I’ll probably be cursed as a novice paraglider pilot forever… I shy away from aggressive flying, I have hardly any good cross country flights to brag about, and I hate seeing my wing trying to get beneath my feet… But after a month and a half of sitting in the cold of Antarctica, the opportunity to fly my paraglider in the early summer conditions of Wanaka, New Zealand was hard to pass up…
When the Northbound C-17 from McMurdo landed in Christchurch, I spent a quick night in town – no aftershocks to arrest one’s sleep – and rented a car from options car rental before driving 5 hours to a camping spot in a shipping container at my friend’s place behind Mount Iron.
Apparently Wanaka is known by paraglider pilots for its fickle weather, blown out conditions, strong afternoon winds. When I arrived, 6 weeks of bad weather had just ended, and the sky started to fill with pilots anxious to get out and take advantage of good, lifty conditions. That weather window would end the day I left NZ.
We flew from Treble Cone almost every day that week. Treble Cone (aka “TC”) is the standard Wanaka launch for anyone who doesn’t want to carry their glider very far uphill. It’s a popular launch for the local tandem company – Wanaka Paragliding – owned and operated by Richard van Nieuwkoop. Richard’s business van – the “Tandem Van” – drives laps up and down the steep and winding TC road on busy days, and Paraglider pilots can catch a lift up the hill for a cool $5 bucks.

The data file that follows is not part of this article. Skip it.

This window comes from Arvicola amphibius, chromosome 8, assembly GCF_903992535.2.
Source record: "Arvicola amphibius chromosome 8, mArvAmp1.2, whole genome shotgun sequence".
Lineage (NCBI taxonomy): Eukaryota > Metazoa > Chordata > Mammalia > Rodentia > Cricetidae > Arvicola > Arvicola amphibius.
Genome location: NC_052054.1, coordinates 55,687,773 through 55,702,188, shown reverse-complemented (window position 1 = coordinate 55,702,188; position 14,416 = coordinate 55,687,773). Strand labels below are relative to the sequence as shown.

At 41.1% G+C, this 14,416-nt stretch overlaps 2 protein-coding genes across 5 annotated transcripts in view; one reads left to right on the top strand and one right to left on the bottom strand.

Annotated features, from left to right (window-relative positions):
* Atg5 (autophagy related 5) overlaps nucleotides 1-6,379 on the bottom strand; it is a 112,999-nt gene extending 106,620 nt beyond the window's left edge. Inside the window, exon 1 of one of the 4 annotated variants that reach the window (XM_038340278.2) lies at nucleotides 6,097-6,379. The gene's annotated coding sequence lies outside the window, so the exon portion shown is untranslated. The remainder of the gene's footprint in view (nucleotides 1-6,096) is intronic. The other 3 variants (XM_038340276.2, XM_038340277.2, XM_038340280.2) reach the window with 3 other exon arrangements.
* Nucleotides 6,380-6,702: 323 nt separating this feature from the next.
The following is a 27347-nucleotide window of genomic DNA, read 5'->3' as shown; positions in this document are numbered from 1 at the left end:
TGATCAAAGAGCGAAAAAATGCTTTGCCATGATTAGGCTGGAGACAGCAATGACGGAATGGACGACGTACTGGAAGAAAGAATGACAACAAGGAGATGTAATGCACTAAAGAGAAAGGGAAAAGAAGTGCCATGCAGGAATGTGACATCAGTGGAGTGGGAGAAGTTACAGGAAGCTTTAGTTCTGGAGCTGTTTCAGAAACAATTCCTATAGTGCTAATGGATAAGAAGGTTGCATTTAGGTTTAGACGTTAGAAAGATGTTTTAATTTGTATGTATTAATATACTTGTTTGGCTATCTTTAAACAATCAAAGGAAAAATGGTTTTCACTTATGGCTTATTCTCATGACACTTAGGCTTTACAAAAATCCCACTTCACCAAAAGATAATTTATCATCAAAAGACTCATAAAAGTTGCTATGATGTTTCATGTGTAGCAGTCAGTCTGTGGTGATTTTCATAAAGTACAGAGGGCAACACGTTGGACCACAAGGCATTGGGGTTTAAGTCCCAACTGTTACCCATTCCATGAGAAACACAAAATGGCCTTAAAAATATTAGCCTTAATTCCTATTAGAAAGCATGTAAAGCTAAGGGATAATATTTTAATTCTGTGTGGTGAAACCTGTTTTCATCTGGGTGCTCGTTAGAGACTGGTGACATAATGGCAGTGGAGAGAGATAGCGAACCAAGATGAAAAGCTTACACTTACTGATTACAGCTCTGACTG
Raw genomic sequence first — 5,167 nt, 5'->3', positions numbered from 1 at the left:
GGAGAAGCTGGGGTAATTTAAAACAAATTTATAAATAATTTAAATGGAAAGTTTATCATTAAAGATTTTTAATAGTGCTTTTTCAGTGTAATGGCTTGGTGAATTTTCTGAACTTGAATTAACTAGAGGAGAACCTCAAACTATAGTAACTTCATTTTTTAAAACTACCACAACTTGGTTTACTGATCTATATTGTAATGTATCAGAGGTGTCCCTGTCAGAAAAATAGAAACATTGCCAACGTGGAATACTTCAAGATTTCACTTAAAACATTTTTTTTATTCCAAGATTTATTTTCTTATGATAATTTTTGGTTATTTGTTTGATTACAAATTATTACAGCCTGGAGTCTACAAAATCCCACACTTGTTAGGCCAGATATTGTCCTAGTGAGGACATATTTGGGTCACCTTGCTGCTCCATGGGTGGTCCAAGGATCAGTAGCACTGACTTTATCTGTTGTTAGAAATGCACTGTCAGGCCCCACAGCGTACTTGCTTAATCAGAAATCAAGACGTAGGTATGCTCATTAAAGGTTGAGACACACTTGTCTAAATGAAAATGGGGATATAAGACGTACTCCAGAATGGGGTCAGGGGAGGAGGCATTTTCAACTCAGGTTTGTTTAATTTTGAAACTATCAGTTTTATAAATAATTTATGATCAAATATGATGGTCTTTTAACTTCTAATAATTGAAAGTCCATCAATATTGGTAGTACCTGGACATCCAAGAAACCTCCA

My most frequent flying companion was Mal Haskins, of “speedfly 8000” fame… Mal flies tandems for Richard when things get busy, so he always seems to know what the conditions are going to be like… He’s also brutally honest, and doesn’t hesitate to tell me when I look like I am doing something poorly – a welcome addition of feedback in a sport that doesn’t offer many second chances…
A few local pilots were hitting TC hard that week too, and using it as a launch pad for much longer cross country missions. Flights from TC to the park at Wanaka were happening almost daily. One pilot made it to Cook Village over a 2-day 140km vol-bivouac flight. Another group of pilots made it over 120km to Omarama at the end of the week.
My longest XC flight? I think I made it 12km to Glendhu bay, landing in a fallow field 10 meters from the lake Wanaka road. Oh well… Perfect practice makes perfect!